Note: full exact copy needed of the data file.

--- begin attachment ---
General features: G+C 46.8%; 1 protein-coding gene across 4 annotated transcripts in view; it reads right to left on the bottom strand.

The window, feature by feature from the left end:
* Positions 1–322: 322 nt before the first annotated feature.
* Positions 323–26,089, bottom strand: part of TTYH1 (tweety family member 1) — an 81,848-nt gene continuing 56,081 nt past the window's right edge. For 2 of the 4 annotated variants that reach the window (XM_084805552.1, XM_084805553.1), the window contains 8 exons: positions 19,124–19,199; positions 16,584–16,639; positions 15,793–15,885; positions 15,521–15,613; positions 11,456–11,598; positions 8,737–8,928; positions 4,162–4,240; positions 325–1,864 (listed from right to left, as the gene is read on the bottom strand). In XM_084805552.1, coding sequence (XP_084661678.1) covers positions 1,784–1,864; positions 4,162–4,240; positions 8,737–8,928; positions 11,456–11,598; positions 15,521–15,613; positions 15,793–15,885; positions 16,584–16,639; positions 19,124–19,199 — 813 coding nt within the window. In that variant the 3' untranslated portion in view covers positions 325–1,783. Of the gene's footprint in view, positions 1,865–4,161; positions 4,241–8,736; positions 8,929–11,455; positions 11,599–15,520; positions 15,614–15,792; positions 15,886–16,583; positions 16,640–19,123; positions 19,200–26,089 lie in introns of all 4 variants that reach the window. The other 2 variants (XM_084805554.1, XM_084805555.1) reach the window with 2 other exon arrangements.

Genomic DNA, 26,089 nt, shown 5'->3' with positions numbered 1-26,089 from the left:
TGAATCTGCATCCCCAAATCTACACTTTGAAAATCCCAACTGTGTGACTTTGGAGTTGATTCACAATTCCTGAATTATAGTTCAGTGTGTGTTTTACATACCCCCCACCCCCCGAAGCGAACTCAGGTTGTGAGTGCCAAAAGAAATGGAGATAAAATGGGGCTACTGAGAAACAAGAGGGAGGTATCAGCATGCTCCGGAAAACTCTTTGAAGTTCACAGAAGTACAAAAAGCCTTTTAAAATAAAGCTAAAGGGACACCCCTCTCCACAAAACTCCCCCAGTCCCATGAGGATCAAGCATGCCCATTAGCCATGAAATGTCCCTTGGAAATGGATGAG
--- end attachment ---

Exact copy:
General features: G+C 46.8%; 1 protein-coding gene across 4 annotated transcripts in view; it reads right to left on the bottom strand.

The window, feature by feature from the left end:
* Positions 1–322: 322 nt before the first annotated feature.
* Positions 323–26,089, bottom strand: part of TTYH1 (tweety family member 1) — an 81,848-nt gene continuing 56,081 nt past the window's right edge. For 2 of the 4 annotated variants that reach the window (XM_084805552.1, XM_084805553.1), the window contains 8 exons: positions 19,124–19,199; positions 16,584–16,639; positions 15,793–15,885; positions 15,521–15,613; positions 11,456–11,598; positions 8,737–8,928; positions 4,162–4,240; positions 325–1,864 (listed from right to left, as the gene is read on the bottom strand). In XM_084805552.1, coding sequence (XP_084661678.1) covers positions 1,784–1,864; positions 4,162–4,240; positions 8,737–8,928; positions 11,456–11,598; positions 15,521–15,613; positions 15,793–15,885; positions 16,584–16,639; positions 19,124–19,199 — 813 coding nt within the window. In that variant the 3' untranslated portion in view covers positions 325–1,783. Of the gene's footprint in view, positions 1,865–4,161; positions 4,241–8,736; positions 8,929–11,455; positions 11,599–15,520; positions 15,614–15,792; positions 15,886–16,583; positions 16,640–19,123; positions 19,200–26,089 lie in introns of all 4 variants that reach the window. The other 2 variants (XM_084805554.1, XM_084805555.1) reach the window with 2 other exon arrangements.

Genomic DNA, 26,089 nt, shown 5'->3' with positions numbered 1-26,089 from the left:
TGAATCTGCATCCCCAAATCTACACTTTGAAAATCCCAACTGTGTGACTTTGGAGTTGATTCACAATTCCTGAATTATAGTTCAGTGTGTGTTTTACATACCCCCCACCCCCCGAAGCGAACTCAGGTTGTGAGTGCCAAAAGAAATGGAGATAAAATGGGGCTACTGAGAAACAAGAGGGAGGTATCAGCATGCTCCGGAAAACTCTTTGAAGTTCACAGAAGTACAAAAAGCCTTTTAAAATAAAGCTAAAGGGACACCCCTCTCCACAAAACTCCCCCAGTCCCATGAGGATCAAGCATGCCCATTAGCCATGAAATGTCCCTTGGAAATGGATGAG